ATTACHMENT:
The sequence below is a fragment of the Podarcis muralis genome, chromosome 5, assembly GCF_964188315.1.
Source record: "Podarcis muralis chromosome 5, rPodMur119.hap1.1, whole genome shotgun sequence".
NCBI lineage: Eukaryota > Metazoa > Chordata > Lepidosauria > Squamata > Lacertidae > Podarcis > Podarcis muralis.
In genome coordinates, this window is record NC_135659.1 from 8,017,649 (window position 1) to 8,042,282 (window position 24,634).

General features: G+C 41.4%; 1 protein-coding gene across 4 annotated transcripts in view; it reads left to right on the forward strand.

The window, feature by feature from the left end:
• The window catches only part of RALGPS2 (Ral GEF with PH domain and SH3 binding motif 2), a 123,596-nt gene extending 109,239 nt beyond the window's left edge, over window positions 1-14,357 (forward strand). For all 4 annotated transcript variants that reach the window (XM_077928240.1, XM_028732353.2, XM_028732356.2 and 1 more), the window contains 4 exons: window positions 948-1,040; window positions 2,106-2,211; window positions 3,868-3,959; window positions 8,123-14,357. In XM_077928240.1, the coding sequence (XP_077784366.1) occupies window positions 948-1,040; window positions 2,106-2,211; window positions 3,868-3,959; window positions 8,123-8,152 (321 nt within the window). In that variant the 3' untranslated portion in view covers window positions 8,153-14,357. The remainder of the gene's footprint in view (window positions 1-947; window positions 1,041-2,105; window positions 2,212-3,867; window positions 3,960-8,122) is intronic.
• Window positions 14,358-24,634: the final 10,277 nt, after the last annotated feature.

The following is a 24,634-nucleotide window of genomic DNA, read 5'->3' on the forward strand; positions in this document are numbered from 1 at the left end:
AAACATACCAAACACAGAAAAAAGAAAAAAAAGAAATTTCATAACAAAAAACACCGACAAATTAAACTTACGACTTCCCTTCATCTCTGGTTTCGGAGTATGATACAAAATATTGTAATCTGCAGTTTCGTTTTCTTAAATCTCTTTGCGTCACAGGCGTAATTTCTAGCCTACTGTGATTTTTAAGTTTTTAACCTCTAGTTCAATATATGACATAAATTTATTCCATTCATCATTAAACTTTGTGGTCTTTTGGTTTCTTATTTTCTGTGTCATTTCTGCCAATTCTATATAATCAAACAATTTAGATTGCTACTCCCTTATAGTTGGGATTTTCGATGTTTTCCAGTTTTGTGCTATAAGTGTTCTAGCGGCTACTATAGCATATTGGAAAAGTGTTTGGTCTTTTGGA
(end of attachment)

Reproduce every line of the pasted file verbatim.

The sequence below is a fragment of the Podarcis muralis genome, chromosome 5, assembly GCF_964188315.1.
Source record: "Podarcis muralis chromosome 5, rPodMur119.hap1.1, whole genome shotgun sequence".
NCBI lineage: Eukaryota > Metazoa > Chordata > Lepidosauria > Squamata > Lacertidae > Podarcis > Podarcis muralis.
In genome coordinates, this window is record NC_135659.1 from 8,017,649 (window position 1) to 8,042,282 (window position 24,634).

General features: G+C 41.4%; 1 protein-coding gene across 4 annotated transcripts in view; it reads left to right on the forward strand.

The window, feature by feature from the left end:
• The window catches only part of RALGPS2 (Ral GEF with PH domain and SH3 binding motif 2), a 123,596-nt gene extending 109,239 nt beyond the window's left edge, over window positions 1-14,357 (forward strand). For all 4 annotated transcript variants that reach the window (XM_077928240.1, XM_028732353.2, XM_028732356.2 and 1 more), the window contains 4 exons: window positions 948-1,040; window positions 2,106-2,211; window positions 3,868-3,959; window positions 8,123-14,357. In XM_077928240.1, the coding sequence (XP_077784366.1) occupies window positions 948-1,040; window positions 2,106-2,211; window positions 3,868-3,959; window positions 8,123-8,152 (321 nt within the window). In that variant the 3' untranslated portion in view covers window positions 8,153-14,357. The remainder of the gene's footprint in view (window positions 1-947; window positions 1,041-2,105; window positions 2,212-3,867; window positions 3,960-8,122) is intronic.
• Window positions 14,358-24,634: the final 10,277 nt, after the last annotated feature.

The following is a 24,634-nucleotide window of genomic DNA, read 5'->3' on the forward strand; positions in this document are numbered from 1 at the left end:
AAACATACCAAACACAGAAAAAAGAAAAAAAAGAAATTTCATAACAAAAAACACCGACAAATTAAACTTACGACTTCCCTTCATCTCTGGTTTCGGAGTATGATACAAAATATTGTAATCTGCAGTTTCGTTTTCTTAAATCTCTTTGCGTCACAGGCGTAATTTCTAGCCTACTGTGATTTTTAAGTTTTTAACCTCTAGTTCAATATATGACATAAATTTATTCCATTCATCATTAAACTTTGTGGTCTTTTGGTTTCTTATTTTCTGTGTCATTTCTGCCAATTCTATATAATCAAACAATTTAGATTGCTACTCCCTTATAGTTGGGATTTTCGATGTTTTCCAGTTTTGTGCTATAAGTGTTCTAGCGGCTACTATAGCATATTGGAAAAGTGTTTGGTCTTTTGGA